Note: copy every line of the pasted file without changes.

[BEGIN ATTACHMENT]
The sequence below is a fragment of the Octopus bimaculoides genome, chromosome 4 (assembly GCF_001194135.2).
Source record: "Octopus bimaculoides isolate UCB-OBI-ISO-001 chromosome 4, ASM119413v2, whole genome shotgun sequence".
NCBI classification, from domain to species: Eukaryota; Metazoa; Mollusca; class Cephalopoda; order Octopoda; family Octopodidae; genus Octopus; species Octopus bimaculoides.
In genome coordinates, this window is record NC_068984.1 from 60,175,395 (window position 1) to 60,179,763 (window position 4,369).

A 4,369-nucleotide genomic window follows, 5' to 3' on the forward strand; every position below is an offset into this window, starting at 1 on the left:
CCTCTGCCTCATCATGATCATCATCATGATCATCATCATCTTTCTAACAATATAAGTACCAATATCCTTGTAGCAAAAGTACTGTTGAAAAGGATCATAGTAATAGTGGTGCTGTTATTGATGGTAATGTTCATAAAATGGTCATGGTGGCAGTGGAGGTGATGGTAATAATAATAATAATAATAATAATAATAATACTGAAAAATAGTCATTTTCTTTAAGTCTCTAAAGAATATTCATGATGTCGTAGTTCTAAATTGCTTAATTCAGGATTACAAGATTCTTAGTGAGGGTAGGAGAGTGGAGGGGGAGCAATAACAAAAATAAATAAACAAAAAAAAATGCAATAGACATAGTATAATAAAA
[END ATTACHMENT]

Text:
The sequence below is a fragment of the Octopus bimaculoides genome, chromosome 4 (assembly GCF_001194135.2).
Source record: "Octopus bimaculoides isolate UCB-OBI-ISO-001 chromosome 4, ASM119413v2, whole genome shotgun sequence".
NCBI classification, from domain to species: Eukaryota; Metazoa; Mollusca; class Cephalopoda; order Octopoda; family Octopodidae; genus Octopus; species Octopus bimaculoides.
In genome coordinates, this window is record NC_068984.1 from 60,175,395 (window position 1) to 60,179,763 (window position 4,369).

A 4,369-nucleotide genomic window follows, 5' to 3' on the forward strand; every position below is an offset into this window, starting at 1 on the left:
CCTCTGCCTCATCATGATCATCATCATGATCATCATCATCTTTCTAACAATATAAGTACCAATATCCTTGTAGCAAAAGTACTGTTGAAAAGGATCATAGTAATAGTGGTGCTGTTATTGATGGTAATGTTCATAAAATGGTCATGGTGGCAGTGGAGGTGATGGTAATAATAATAATAATAATAATAATAATAATACTGAAAAATAGTCATTTTCTTTAAGTCTCTAAAGAATATTCATGATGTCGTAGTTCTAAATTGCTTAATTCAGGATTACAAGATTCTTAGTGAGGGTAGGAGAGTGGAGGGGGAGCAATAACAAAAATAAATAAACAAAAAAAAATGCAATAGACATAGTATAATAAAA